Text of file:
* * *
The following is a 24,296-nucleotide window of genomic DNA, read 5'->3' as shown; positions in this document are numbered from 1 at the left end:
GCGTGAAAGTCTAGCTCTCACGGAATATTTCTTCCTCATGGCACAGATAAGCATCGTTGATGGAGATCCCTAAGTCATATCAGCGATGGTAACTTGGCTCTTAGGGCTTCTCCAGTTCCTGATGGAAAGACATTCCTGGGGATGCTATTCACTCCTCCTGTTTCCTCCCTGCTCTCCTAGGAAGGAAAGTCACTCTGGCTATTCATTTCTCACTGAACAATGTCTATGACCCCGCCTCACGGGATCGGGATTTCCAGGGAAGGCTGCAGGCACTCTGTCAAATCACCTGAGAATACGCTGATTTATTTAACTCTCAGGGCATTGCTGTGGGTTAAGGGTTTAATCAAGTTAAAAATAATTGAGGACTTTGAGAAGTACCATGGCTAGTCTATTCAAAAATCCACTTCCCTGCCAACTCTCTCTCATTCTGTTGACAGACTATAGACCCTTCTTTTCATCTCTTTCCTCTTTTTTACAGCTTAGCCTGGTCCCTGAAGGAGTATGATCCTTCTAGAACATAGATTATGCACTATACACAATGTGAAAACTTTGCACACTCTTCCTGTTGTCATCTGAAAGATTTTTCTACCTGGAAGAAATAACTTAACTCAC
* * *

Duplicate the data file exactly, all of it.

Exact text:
The following is a 24,296-nucleotide window of genomic DNA, read 5'->3' as shown; positions in this document are numbered from 1 at the left end:
GCGTGAAAGTCTAGCTCTCACGGAATATTTCTTCCTCATGGCACAGATAAGCATCGTTGATGGAGATCCCTAAGTCATATCAGCGATGGTAACTTGGCTCTTAGGGCTTCTCCAGTTCCTGATGGAAAGACATTCCTGGGGATGCTATTCACTCCTCCTGTTTCCTCCCTGCTCTCCTAGGAAGGAAAGTCACTCTGGCTATTCATTTCTCACTGAACAATGTCTATGACCCCGCCTCACGGGATCGGGATTTCCAGGGAAGGCTGCAGGCACTCTGTCAAATCACCTGAGAATACGCTGATTTATTTAACTCTCAGGGCATTGCTGTGGGTTAAGGGTTTAATCAAGTTAAAAATAATTGAGGACTTTGAGAAGTACCATGGCTAGTCTATTCAAAAATCCACTTCCCTGCCAACTCTCTCTCATTCTGTTGACAGACTATAGACCCTTCTTTTCATCTCTTTCCTCTTTTTTACAGCTTAGCCTGGTCCCTGAAGGAGTATGATCCTTCTAGAACATAGATTATGCACTATACACAATGTGAAAACTTTGCACACTCTTCCTGTTGTCATCTGAAAGATTTTTCTACCTGGAAGAAATAACTTAACTCAC